Marc A. Scorca: Linda Jackson, thank you so much for joining me this morning for this conversation. It's great to see you, and thank you for being with us.
Linda Jackson: Oh, sure.
Marc A. Scorca: I've probably known you as long as I've known almost anybody in the field, so it's great to have the conversation. As you probably know from all of my previous interviews, I start with the question: who brought you to your first opera?
Linda Jackson: What brought me to my first opera was my sixth grade music teacher. Honestly, I don't know what the opera was. Based on my recollection of what went on on stage, I think it was Traviata. What happened was, she handed out the tickets and we were all looking at our tickets to see who we were sitting next to, and none of my friends were sitting next to me, and it turned out I was sitting next to the music teacher.
Marc A. Scorca: Probably because you were gonna misbehave, and the music teacher needed (to be close)...
Linda Jackson: Or whatever, I don't know. But as a result, I was stuck sitting next to her, and she was a lovely woman, don't get me wrong, but when you're in sixth grade, of course she's the teacher. And so I don't remember anything about it, except that at the end somebody was dying in a bed. So I'm assuming it was Traviata.
Marc A. Scorca: You know, in opera that is a wide swath of possibilities.
Linda Jackson: Exactly, exactly.
Marc A. Scorca: What company was it?
Linda Jackson: I don't know. I also feel like it might've been at City Center.
Marc A. Scorca: So New York? It was in New York.
Linda Jackson: It was in New York, and it would've been like '65 or '66, maybe.
Marc A. Scorca: That's right at that pivot point of City Opera moving from 55th Street up to Lincoln Center.
Linda Jackson: I feel like (it was), 'cause I remember being really high up in the balcony, and it was definitely not Lincoln Center. Definitely not.
Marc A. Scorca: And, despite sitting next to the teacher, did you enjoy your first encounter?
Linda Jackson: I honestly don't remember much about it.
Marc A. Scorca: What's the first opera encounter you remember as being 'this could be good stuff in my life'?
Linda Jackson: Probably not til I first went to Houston, but I was planning to be a theater stage manager; that was my goal. My dream was I wanna be a Broadway stage manager.
Marc A. Scorca: So hold there. Why did you wanna be a stage manager?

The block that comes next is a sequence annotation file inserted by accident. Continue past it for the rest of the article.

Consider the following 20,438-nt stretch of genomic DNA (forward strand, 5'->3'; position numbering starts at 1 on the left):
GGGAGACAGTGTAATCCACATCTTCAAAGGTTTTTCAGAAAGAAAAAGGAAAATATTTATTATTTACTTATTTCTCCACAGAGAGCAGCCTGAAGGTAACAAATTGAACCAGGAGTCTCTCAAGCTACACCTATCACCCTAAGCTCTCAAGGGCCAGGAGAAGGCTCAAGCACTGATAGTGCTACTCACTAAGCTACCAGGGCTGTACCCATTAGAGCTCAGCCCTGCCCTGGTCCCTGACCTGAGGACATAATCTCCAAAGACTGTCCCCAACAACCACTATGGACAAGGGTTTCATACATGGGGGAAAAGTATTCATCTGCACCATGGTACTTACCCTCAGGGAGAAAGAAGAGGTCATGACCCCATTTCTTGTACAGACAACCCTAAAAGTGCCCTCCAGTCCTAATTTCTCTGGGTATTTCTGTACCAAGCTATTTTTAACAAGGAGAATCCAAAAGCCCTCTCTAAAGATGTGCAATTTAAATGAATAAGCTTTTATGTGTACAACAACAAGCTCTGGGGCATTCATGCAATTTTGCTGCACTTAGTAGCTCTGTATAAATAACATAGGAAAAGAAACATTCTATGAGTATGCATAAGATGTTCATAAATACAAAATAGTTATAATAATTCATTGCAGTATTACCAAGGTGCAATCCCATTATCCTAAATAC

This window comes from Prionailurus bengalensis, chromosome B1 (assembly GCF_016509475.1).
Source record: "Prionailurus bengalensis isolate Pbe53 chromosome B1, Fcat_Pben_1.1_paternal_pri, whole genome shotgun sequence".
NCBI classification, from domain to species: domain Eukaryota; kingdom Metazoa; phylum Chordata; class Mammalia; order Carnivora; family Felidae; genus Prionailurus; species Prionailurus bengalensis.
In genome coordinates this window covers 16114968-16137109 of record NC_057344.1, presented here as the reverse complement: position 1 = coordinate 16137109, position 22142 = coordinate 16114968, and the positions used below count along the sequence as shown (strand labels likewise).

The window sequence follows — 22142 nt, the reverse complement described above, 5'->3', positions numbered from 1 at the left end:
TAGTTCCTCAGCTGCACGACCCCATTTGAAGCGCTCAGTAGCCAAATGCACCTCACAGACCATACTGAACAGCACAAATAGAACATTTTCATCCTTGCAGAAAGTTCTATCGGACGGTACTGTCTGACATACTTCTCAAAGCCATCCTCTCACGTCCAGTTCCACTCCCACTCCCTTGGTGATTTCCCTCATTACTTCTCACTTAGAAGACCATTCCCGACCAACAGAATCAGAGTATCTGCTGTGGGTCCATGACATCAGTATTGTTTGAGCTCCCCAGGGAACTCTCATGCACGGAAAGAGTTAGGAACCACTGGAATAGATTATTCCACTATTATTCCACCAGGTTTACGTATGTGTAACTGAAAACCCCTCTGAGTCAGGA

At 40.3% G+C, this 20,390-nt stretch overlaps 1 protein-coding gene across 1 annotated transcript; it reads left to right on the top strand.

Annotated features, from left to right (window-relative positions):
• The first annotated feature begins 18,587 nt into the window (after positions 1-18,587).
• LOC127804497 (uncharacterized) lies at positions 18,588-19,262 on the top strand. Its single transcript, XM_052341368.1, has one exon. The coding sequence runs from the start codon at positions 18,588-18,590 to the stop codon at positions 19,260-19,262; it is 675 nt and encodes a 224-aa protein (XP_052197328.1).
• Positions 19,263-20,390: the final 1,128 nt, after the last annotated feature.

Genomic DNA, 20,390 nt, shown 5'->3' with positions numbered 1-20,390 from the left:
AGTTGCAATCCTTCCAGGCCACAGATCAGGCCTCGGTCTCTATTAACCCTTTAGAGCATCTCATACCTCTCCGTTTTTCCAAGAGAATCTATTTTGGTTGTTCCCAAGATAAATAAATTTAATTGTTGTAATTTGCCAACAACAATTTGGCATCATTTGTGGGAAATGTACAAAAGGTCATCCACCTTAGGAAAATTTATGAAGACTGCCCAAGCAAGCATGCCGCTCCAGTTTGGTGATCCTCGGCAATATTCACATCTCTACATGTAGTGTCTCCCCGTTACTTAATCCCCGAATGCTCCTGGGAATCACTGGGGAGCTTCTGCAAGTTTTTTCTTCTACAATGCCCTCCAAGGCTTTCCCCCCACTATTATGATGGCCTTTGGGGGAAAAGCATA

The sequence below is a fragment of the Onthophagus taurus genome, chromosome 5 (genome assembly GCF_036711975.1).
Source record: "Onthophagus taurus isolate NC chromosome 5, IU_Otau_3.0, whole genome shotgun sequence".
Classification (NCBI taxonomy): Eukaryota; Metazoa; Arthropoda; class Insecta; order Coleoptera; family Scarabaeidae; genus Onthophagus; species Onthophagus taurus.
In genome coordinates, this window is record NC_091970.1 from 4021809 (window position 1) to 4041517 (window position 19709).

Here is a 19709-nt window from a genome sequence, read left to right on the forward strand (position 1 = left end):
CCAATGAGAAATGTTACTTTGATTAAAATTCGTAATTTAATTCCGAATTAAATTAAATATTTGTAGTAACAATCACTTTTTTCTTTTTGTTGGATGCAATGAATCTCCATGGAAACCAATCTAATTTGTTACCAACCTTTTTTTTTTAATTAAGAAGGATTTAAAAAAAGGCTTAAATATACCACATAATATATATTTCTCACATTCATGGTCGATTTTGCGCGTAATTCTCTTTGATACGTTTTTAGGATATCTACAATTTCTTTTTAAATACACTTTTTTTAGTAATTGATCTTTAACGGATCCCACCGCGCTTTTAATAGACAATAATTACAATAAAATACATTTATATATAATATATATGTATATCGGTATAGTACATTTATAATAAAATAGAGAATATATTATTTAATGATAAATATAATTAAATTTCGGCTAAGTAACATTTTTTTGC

Linda Jackson: Oh, I started stage managing in college. In high school I worked on the shows and when I got to college, I sort of fell into stage managing and we had a really good theater program at Douglas, and so I started stage managing then, and really liked it. It was a fun position to be in. I don't know, it just sort of took. I loved it so much.
Marc A. Scorca: And in college some people try to be actors, some people want to be playwrights, some people want to be stage directors. How did stage management become your focus?
Linda Jackson: I liked working backstage and I really hated being in front of people. So much so that I didn't wanna have to take an acting class. And I was told by my department chairman, "Either you take an acting class, or you fail". So I had to take the acting class in order to graduate, which was horrible. It was horrifying. And as part of the class, we had to audition and I just refused, and he said, "Well then, you'll never get an A in this course". And I said, "I don't care, but I'm not auditioning". So I just didn't wanna be out front. So that's how I ended up stage managing. But I was working. I wanted to do Broadway - that dream of being a Broadway stage manager and then someday growing up. And I really wanted to produce (at) the Vivian Beaumont Theater. But out of college, I started working with one of our professors who was doing an off-off Broadway showcase that was directed by Albert Takazauckas. And I did a lot of shows with Albert, one of which was a production of Cenerentola for these two lovely ladies who wanted to have this little opera company. We performed in a church, and we did this production of Cenerentola, and that was probably my first real experience where, you know, it was okay. It wasn't like I said, "Oh, I wanna have a career in opera, but I at least enjoyed the experience. It wasn't difficult. I did it, and then nothing again, fast forward until I went to Houston.
Marc A. Scorca: And what brought you to Houston?
Linda Jackson: So what brought me to Houston was that, Lee Schlosberg went to Houston as the production stage manager and called me one day, like literally I was in the middle of doing an off Broadway showcase. And he said, "What are you doing?" I said, "Well, I'm doing the show". And he said, "Can you get out of it?" And I said, "Sure, I suppose. What is it?" He said, "I'm in Houston. I'm stage managing for Houston Grand Opera". And I said, "I don't know anything about opera, at all". And he said, "But you know how to stage manage and I really need somebody here. What are you doing?" I said, "Okay". He said, "It's just three months". I said, "Sure, why not?" Got on plane, went to Houston. First production was Peter Grimes. Jon Vickers.
Marc A. Scorca: Oh my God.